Skip to main content

Full text of "Sri Sai Baba`S:Charters And Sayings"

See other formats

NINTH TALK              l73

the non-essential may be separated. Here your
Catholic friends say Masses for their dead; go over
to India and you will find our Hindu brothers
performing what is called the Shraddha ceremony for
the dead. Widely different as they are, yet they are
both ceremonies intended to help the departed, and
they both do help the departed, there is no shadow of
doubt about that. Now the Catholic would cling to
the form of his Mass, but in clinging to these forms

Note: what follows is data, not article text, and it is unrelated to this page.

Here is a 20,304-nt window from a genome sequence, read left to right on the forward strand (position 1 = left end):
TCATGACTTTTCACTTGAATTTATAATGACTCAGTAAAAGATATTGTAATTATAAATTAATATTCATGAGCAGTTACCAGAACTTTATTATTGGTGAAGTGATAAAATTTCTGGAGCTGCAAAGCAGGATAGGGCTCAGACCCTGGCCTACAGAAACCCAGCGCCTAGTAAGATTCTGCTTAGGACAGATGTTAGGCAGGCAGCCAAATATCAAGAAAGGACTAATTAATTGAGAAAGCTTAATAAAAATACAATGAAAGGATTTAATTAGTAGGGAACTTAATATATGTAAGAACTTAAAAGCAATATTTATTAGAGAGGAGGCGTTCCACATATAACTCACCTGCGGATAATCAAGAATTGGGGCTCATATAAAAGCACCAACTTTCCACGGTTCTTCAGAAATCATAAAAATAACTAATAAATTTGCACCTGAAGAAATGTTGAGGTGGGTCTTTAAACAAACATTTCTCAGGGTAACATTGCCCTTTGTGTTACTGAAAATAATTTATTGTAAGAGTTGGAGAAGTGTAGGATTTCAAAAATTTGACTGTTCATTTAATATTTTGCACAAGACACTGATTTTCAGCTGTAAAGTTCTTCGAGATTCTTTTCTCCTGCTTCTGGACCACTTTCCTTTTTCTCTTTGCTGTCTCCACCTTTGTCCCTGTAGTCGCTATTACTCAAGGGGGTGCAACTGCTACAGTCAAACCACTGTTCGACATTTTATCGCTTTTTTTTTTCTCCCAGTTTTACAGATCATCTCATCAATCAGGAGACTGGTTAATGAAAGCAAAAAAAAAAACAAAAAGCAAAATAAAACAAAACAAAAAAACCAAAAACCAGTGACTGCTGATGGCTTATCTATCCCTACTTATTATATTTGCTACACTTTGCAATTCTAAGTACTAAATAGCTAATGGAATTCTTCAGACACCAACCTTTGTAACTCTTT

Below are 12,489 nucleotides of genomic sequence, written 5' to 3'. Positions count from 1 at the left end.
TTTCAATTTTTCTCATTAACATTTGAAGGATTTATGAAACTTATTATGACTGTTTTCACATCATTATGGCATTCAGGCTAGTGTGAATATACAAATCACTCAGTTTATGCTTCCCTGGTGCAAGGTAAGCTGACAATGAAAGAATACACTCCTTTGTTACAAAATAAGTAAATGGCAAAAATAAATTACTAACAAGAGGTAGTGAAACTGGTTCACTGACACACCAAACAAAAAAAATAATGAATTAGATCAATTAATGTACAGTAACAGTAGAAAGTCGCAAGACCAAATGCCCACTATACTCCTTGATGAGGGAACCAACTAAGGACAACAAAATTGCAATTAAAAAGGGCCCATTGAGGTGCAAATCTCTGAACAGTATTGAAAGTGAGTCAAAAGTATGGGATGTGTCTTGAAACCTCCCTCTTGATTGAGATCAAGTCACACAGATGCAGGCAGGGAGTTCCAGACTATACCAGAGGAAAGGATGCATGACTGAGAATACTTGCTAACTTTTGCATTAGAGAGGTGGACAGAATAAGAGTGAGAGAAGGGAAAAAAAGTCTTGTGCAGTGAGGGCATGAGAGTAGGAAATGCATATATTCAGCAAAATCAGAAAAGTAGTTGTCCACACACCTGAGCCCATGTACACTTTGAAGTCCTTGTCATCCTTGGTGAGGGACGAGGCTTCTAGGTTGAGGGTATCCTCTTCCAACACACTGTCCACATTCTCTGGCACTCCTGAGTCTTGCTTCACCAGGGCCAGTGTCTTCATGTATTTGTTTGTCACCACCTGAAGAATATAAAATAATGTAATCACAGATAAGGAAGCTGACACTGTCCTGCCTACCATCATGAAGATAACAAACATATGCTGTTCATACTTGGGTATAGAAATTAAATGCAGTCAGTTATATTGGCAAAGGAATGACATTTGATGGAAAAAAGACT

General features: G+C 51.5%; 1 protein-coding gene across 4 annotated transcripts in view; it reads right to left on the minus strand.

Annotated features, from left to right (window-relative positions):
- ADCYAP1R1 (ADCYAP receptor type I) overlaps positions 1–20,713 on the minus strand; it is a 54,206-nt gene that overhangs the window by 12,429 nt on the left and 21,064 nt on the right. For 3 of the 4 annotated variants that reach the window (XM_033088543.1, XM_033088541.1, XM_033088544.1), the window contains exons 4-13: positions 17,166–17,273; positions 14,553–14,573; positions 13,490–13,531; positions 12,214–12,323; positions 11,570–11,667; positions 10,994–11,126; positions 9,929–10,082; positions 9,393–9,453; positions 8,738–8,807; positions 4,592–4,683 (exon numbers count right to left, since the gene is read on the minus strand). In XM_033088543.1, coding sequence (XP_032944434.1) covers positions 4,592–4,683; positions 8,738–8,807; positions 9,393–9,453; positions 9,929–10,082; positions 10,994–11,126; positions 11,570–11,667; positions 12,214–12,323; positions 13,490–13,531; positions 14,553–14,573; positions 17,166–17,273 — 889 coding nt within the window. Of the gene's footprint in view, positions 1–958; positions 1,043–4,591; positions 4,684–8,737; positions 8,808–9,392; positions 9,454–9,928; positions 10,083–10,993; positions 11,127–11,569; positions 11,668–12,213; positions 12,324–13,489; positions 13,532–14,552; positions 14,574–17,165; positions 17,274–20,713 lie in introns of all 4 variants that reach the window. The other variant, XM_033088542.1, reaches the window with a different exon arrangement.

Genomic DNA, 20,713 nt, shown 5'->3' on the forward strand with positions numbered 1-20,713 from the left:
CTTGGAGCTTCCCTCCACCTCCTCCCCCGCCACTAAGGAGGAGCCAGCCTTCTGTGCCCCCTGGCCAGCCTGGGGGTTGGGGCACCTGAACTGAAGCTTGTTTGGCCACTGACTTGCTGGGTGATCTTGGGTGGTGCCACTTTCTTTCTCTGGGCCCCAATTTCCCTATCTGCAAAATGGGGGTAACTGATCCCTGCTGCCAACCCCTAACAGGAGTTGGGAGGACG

he would be clinging to superstition. There is no
superstition in doing that which helps the dead ; that
is a real and a beneficent act. The act itself is the
essential thing, with the goodwill and the earnestness
put into it and the love poured out towards the de-
parted. These are the real things, and these produce
the result, but the mere outer garment is unimportant.
The garment of the Mass in black and silver, or the
offerings of the balls of rice, these do not matter, they
are only the outward forms. Clinging to them would
be superstition, but the ceremony itself, the truth that
that lies behind it, that is a fact in nature, not a super-
stition. It may not be a bad thing to examine your
own minds, even you who are Theosophists, and
see how much of your mental furniture you can
definitely .claim as belonging to yourselves—how much
you believe because a great many other people
believe it, how much you believe because it is written
in some sacred book, how much you believe merely
ancestrally without ever having thought about it.